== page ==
You that have loved her so much, Loved her asleep and awake, Trembled because of her touch, What have you said for her sake? Far in the falls of the day, Down in the meadows of myrrh, What has she left you to say Filled with the beauty of her?

Take her the best of your thoughts, Let them be gentle and grave, Say, "I have come to thy courts, Maiden, with all that I have." So she may turn with her sweet Face to your love and to you, Learning the way to repeat Words that are brighter than dew.



Charles Harpur



Where Harpur lies, the rainy streams, And wet hill-heads, and hollows weeping, Are swift with wind, and white with gleams, And hoarse with sounds of storms unsleeping.

Fit grave it is for one whose song Was tuned by tones he caught from torrents, And filled with mountain breaths, and strong, Wild notes of falling forest currents.

So let him sleep, the rugged hymns And broken lights of woods above him! And let me sing how sorrow dims The eyes of those that used to love him.

As April in the wilted wold Turns faded eyes on splendours waning, What time the latter leaves are old, And ruin strikes the strays remaining;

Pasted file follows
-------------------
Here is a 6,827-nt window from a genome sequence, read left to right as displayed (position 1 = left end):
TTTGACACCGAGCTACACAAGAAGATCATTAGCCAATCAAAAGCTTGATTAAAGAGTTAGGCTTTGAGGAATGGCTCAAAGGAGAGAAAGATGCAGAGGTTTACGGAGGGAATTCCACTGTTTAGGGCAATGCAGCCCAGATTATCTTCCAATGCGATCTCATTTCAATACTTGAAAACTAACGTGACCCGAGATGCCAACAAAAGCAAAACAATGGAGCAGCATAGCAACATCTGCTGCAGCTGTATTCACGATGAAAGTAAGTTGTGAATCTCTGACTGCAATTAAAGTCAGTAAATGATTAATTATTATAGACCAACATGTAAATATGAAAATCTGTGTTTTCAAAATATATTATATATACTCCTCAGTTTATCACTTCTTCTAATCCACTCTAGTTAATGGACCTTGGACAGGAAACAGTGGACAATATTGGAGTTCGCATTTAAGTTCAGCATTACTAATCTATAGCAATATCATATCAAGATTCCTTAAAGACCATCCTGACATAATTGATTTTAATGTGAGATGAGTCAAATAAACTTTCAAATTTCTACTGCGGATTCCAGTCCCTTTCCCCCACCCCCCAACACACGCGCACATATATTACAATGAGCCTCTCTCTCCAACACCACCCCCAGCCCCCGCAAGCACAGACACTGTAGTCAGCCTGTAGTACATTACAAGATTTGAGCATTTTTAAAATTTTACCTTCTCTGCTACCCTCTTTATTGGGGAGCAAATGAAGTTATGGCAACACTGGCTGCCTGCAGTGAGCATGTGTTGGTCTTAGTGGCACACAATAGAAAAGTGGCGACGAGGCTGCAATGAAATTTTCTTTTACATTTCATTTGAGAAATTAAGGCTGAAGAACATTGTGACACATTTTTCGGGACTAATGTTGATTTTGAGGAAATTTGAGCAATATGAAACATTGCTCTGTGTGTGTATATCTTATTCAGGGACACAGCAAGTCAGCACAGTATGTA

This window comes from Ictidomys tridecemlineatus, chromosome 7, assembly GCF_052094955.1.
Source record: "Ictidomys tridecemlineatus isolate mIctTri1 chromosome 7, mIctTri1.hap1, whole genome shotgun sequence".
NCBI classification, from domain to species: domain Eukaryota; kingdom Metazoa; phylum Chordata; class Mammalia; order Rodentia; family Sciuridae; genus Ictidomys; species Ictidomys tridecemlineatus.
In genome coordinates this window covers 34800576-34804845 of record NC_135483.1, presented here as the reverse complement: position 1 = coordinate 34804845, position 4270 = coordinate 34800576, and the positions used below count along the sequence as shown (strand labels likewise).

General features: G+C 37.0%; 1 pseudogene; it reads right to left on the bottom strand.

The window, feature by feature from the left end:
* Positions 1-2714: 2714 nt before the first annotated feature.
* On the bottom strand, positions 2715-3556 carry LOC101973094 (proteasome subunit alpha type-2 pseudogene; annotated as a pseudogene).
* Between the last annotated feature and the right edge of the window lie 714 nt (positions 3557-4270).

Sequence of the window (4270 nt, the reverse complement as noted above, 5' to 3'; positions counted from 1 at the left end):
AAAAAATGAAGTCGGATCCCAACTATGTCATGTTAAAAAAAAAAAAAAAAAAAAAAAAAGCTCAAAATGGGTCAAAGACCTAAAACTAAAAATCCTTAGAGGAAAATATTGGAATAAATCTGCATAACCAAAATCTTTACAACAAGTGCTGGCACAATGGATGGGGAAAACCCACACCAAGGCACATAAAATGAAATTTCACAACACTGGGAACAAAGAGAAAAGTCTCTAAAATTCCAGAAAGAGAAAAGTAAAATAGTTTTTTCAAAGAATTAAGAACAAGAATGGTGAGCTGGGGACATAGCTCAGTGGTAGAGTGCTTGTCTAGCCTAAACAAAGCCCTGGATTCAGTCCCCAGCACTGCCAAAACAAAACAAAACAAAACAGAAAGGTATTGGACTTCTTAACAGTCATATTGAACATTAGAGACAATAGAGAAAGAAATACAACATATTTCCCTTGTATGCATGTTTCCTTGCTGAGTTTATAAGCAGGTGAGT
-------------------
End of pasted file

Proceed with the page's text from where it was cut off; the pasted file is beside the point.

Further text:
So we that knew this singer dead, Whose hands attuned the harp Australian, May set the face and bow the head, And mourn his fate and fortunes alien.

The burden of a perished faith Went sighing through his speech of sweetness, With human hints of time and death, And subtle notes of incompleteness.

But when the fiery power of youth Had passed away and left him nameless, Serene as light, and strong as truth, He lived his life, untired and tameless.

And, far and free, this man of men, With wintry hair and wasted feature, Had fellowship with gorge and glen, And learned the loves and runes of Nature.

Strange words of wind, and rhymes of rain, And whispers from the inland fountains Are mingled, in his various strain, With leafy breaths of piny mountains.

But as the undercurrents sigh Beneath the surface of a river, The music of humanity Dwells in his forest-psalms for ever.

No soul was he to sit on heights And live with rocks apart and scornful: Delights of men were his delights, And common troubles made him mournful.

The flying forms of unknown powers With lofty wonder caught and filled him; But there were days of gracious hours When sights and sounds familiar thrilled him.